Local anglers benefit from citizen-agency workgroups
The Minnesota Department of Resources organized five, citizen-agency fish species workgroups. One of the goals for the group is to provide a conduit for transfer of information between citizens and the agency.
Brad Parsons, Central Minnesota fisheries manager, describes the species groups this way: "The DNR and the Section of Fisheries are committed to getting the best input we can from the public. One extremely valuable way is our five, citizen-agency fish species workgroups that provide input into DNR management of bass, catfish, panfish, walleye, northern pike and muskellunge. Members chosen come with a variety of viewpoints, then work together to discuss topics including recreation, water quality, fish habitat and effects on local economies, thus improving discussion between citizens and the DNR."
Local anglers also benefit greatly also from these species work groups.
"Volunteers who serve on these species work groups are selected from a variety of backgrounds so they can bring a variety of viewpoints to the group," explained Doug Kingsley. Park Rapids Minnesota DNR Area Fisheries Manager. "Yet, I think all of the participants understand what 'average' anglers want and are advocates for that. Discussion topics may come from DNR, but just as often come from the citizen members of the work group. During these discussions there are opportunities for DNR staff to explain to the group what we are doing (or not doing) and why, and to get informed feedback on that. There are also opportunities for the group to make suggestions about issues important to the state's anglers. In some cases, those discussions have led to changes in our management."
First, a citizen is invited to represent the Park Rapids area then the selected member is joined by other representatives from lake associations, fishing guides, tournament directors, civic and business leaders, angling organizations and professional fishing promoters statewide.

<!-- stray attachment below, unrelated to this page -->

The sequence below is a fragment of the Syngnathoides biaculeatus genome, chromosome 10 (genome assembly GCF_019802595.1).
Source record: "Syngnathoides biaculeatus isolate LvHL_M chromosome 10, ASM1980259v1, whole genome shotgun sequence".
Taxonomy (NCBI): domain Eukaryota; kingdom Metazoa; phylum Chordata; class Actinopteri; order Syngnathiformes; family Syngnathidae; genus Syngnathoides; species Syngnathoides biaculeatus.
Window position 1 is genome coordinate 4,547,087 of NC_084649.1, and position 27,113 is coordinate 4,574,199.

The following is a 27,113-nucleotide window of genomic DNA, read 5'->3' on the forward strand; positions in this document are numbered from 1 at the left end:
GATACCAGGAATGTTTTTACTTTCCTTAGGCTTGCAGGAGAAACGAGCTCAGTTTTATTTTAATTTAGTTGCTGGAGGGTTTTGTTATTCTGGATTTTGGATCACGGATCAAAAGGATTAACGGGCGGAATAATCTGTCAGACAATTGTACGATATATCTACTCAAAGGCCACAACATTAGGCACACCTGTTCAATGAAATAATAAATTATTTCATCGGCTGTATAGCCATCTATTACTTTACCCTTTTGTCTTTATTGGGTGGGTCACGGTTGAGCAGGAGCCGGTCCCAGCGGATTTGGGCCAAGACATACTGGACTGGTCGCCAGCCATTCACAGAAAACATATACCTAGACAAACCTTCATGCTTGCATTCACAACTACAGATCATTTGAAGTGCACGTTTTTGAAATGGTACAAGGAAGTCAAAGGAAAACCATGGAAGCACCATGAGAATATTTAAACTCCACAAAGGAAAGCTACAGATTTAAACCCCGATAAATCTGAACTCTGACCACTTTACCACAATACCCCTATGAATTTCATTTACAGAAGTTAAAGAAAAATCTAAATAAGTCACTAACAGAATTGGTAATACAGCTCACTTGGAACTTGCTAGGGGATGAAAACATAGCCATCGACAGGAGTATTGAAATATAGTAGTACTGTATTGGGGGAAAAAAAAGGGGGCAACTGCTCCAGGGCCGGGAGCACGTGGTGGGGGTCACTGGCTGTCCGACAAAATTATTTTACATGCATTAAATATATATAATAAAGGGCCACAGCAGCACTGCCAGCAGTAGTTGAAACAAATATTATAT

Species work group meetings are held two to three times a year at different locations in the state, with featured presentations leading to discussions on topics of high priority, including stocking programs, slot limits, food, habitat and bag limits. Discussions are in-depth, informative and heated at times. Members of the work groups take home valuable information and insight to share with others.
Fisheries resource management is not perfect — a number of seen and unseen variables can drastically change the course and results. Resource management programs are developed with only the best in biological data available gathered at that time. Politics and social pressures at the top levels of government in St. Paul derail some of the best fisheries management processes — a trend that is seen happening more today than before.
In my opinion, political leaders and representatives are taking on the role of managing our natural resources instead of allowing well-trained resource professionals with years of data and practical in the field experience simply to do their jobs.
While frustrating at times, the meetings are extremely rewarding and informative. It's an excellent opportunity to hear the varied opinions from citizen members from across the state concerning the state's fishery resource, with a listening ear of Minnesota DNR in the background.
I encourage readers to use my involvement in the species work groups to have their thoughts heard. To do so, contact me by email: email@example.com.